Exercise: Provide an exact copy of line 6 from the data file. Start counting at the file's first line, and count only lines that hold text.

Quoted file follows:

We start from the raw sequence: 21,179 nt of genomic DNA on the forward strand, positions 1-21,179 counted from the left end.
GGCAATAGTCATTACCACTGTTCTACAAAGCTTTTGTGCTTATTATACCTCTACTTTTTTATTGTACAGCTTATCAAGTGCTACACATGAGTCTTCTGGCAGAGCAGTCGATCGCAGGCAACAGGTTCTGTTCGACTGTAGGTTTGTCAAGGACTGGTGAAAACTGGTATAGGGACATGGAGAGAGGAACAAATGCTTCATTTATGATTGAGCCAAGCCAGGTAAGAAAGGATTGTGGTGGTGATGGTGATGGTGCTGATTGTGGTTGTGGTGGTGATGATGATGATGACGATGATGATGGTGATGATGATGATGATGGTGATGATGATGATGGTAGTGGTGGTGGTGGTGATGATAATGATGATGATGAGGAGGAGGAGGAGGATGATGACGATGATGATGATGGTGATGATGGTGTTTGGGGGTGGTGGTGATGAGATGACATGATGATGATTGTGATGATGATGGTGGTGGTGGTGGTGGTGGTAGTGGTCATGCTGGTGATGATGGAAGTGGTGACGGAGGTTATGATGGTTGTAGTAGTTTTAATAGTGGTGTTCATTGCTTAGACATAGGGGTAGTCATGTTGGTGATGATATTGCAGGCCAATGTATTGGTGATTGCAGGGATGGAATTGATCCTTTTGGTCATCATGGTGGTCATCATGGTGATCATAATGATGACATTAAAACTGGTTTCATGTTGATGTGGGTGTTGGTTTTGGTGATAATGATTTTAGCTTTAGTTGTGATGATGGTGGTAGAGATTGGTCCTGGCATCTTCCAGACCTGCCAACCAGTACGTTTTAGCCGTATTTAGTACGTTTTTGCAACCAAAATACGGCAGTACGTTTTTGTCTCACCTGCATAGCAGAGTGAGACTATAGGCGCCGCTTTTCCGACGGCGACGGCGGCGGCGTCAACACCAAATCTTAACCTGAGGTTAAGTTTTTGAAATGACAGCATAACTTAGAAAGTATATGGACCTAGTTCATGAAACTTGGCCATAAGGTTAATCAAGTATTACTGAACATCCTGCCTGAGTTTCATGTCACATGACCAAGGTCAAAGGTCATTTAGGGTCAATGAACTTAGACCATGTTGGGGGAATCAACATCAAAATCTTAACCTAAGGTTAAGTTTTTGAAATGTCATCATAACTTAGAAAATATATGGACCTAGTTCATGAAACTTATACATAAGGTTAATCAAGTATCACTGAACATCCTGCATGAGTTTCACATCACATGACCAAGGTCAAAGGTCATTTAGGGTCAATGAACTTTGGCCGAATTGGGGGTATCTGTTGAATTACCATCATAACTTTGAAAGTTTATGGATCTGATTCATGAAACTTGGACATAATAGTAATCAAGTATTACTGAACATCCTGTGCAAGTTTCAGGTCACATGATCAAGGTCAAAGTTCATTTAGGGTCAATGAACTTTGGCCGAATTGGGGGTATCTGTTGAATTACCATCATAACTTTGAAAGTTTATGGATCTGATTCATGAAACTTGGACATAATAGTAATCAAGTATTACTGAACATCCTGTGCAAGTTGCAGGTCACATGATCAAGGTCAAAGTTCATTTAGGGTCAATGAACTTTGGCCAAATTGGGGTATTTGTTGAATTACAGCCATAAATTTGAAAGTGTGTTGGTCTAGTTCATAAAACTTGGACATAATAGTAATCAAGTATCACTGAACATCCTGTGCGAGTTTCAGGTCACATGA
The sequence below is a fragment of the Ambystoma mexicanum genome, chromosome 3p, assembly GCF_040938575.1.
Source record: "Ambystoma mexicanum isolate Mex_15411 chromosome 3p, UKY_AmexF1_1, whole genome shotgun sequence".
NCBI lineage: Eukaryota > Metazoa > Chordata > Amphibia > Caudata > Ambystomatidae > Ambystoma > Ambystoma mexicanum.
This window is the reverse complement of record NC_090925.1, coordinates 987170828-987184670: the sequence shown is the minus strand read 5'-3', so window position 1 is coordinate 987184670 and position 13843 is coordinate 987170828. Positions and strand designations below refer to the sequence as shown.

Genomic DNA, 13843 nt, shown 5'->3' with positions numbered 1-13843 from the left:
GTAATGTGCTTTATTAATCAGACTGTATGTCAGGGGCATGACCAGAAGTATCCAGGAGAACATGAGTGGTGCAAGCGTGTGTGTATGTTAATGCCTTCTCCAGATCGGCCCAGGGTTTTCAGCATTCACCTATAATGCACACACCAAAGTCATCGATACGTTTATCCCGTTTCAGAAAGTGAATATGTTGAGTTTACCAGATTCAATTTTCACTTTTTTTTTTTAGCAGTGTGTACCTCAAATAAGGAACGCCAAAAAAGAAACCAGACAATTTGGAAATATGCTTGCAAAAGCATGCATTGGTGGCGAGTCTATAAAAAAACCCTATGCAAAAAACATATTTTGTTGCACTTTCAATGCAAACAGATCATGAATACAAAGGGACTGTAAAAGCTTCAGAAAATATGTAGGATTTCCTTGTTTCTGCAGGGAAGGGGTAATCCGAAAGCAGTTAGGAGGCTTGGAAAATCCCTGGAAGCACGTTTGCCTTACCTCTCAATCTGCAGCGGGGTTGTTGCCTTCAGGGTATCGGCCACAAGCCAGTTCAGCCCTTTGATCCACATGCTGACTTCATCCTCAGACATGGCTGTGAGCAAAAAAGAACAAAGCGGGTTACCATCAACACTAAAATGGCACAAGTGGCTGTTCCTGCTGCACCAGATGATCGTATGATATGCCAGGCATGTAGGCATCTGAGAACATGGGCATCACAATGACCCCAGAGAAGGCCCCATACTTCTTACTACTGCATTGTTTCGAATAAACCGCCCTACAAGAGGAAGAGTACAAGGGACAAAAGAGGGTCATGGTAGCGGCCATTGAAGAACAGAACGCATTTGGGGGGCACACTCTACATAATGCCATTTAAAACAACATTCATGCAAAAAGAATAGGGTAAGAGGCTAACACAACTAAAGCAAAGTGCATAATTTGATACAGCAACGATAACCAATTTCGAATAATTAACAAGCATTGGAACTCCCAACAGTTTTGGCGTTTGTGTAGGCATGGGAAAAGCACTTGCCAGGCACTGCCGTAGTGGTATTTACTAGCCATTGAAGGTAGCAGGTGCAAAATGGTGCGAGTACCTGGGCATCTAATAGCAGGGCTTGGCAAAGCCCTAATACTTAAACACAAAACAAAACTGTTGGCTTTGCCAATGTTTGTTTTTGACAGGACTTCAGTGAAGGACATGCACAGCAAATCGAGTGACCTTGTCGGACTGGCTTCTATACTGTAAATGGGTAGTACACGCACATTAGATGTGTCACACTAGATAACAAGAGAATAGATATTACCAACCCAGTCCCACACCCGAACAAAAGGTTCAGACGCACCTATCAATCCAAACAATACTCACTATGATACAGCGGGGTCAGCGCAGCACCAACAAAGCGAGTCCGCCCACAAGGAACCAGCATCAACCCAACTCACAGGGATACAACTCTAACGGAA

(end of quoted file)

This window is the reverse complement of record NC_090925.1, coordinates 987170828-987184670: the sequence shown is the minus strand read 5'-3', so window position 1 is coordinate 987184670 and position 13843 is coordinate 987170828. Positions and strand designations below refer to the sequence as shown.